Masters

Be Water is the latest documentary in the 30 for 30 series. It chronicles Lee's life from his early days, including a sometimes-turbulent childhood, to his first foray into teaching kung fu into America, his start in film and return to Hong Kong, where he made the films that would launch him into stardom.

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As soon as a developing self-defense situation is detected, a wise martial artist thinks about quickly removing himself or herself from the situation, says John Hackleman, a master of Hawaiian kempo. "If you can, talk your way out of it. Use verbal judo or de-escalation. Or get in your car and lock the door — that's the best-case scenario. If you have to, use stun and run.

"But you need to train for the worst-case scenario. If somebody punches you in the face for no reason, the de-escalation period is over. That's the scenario I'm interested in. I'll let the psychologists deal with everything else.

"Some instructors recommend trying to instill fear in an attacker, but Hackleman is not a fan of that tactic. "If he's on crack, there is no logic," he says. "And you could kick a person in the groin, and he could still manage to attack you. You've got to separate him from his consciousness."

Hackleman, who appeared on the cover of the December 2017/January 2018 issue of Black Belt, identifies several methods for achieving that goal. They include blunt-force trauma to the head from a strike or kick, interruption of the blood flow to the brain from a choke, and loss of blood as a result of a knife wound or gunshot."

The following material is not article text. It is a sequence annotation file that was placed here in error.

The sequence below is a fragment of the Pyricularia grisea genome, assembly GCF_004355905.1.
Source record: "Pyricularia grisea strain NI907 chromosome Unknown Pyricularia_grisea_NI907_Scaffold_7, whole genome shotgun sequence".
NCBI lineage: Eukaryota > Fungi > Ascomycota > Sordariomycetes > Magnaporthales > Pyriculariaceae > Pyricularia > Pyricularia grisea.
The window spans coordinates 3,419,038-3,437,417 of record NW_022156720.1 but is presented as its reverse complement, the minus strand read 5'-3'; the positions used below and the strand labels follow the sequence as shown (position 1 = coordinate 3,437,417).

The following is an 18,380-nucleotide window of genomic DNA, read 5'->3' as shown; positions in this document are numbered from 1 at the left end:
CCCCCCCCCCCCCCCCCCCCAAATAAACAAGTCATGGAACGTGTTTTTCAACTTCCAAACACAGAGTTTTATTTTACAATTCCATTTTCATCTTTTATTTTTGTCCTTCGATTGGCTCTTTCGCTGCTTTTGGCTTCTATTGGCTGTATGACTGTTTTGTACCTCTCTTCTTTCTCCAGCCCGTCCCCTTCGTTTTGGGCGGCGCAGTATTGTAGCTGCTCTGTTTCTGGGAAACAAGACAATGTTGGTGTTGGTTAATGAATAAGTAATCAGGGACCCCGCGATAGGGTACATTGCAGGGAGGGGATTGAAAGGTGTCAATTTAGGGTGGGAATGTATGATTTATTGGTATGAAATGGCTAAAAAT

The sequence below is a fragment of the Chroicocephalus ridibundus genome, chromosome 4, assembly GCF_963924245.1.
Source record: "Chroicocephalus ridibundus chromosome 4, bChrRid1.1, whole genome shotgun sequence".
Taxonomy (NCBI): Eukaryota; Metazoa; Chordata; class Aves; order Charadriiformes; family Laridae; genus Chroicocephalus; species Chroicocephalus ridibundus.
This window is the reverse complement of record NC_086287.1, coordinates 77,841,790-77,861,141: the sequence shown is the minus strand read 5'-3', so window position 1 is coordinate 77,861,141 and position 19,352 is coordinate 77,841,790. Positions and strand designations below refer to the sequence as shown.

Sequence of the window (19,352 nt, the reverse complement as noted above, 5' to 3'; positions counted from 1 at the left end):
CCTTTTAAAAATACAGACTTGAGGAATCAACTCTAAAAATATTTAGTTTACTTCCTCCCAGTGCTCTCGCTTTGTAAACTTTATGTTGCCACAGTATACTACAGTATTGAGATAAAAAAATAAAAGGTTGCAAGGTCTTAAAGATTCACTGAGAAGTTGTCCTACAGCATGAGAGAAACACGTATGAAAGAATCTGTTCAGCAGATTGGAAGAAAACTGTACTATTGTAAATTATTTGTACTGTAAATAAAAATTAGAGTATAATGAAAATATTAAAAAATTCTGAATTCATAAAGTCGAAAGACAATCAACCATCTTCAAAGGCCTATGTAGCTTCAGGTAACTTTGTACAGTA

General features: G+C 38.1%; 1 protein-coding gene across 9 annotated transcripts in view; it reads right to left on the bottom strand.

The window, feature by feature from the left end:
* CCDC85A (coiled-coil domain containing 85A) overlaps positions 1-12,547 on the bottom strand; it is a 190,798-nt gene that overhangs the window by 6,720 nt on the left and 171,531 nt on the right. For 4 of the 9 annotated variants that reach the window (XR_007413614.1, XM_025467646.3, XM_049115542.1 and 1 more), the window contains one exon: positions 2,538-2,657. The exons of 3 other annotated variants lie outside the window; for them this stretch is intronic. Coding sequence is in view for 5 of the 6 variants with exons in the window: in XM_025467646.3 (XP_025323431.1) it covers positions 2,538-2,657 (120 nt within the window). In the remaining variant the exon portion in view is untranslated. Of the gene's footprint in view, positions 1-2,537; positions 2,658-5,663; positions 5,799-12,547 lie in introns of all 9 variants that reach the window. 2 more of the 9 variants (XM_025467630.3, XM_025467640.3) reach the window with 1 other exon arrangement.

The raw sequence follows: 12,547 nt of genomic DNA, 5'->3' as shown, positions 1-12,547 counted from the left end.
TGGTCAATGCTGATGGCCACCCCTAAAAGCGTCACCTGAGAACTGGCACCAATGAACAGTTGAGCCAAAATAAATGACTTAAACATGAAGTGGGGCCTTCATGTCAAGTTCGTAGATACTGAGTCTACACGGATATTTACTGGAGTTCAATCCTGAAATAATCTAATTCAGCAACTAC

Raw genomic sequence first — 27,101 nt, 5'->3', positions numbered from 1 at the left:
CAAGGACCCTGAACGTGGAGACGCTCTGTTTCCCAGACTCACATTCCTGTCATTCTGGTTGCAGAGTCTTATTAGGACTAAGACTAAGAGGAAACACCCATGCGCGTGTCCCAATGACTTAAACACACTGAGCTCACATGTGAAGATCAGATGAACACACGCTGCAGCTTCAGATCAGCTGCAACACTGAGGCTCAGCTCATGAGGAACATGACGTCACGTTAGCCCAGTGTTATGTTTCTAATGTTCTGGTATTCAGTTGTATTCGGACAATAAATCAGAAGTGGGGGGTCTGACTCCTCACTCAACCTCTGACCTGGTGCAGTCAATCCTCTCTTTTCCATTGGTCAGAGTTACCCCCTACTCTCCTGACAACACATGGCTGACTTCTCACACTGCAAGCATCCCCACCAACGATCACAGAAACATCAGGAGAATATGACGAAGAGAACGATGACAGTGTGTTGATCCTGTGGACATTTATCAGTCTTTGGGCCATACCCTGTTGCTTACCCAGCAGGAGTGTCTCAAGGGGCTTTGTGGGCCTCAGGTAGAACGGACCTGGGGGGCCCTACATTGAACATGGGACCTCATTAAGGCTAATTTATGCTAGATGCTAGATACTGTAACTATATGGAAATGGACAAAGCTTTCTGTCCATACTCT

When you've done one of these, then and only then are you safe," Hackleman says. "If you're an adult, this is what your training should focus on."

Three Kickboxing Legends Step Back Into the Ring!

Spoiler alert! Kickboxing superstars Jean-Yves Theriault, Wally Slocki and Bill Wallace recently returned to the ring in Ottawa, Canada. Motivated not by money or belts, the former champs did it for charity — and for the benefit of fans everywhere. While raising money for a good cause, these legends proved that the martial arts can be a pursuit for practitioners of any age.


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Edged-weapon attacks are on the rise. Throughout the European Union, they're almost epidemic. Even worse, edged weapons used in attacks overseas many times aren't the 4-inch folders Americans are used to seeing. They're 10- to 12-inch-long kitchen knives, which makes many of the standard disarms taught in martial arts schools more dangerous, if not impossible. The problem has grown so significant that London Mayor Sadiq Khan recently issued a proclamation: "No excuses. There is never a reason to carry a knife. Anyone who does will be caught, and they will feel the full force of the law." He basically banned knives for civilians to carry.

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BLACK BELT: "You win 100 percent of the fights you don't have."— Kelly McCann, combatives instructor

Jarret Schonbrun: I teach my students de-escalation as part of self-defense. I always tell them that if it comes to a point where they need to use blocks/strikes, then they have already failed (but make sure that you fail successfully if needed!)

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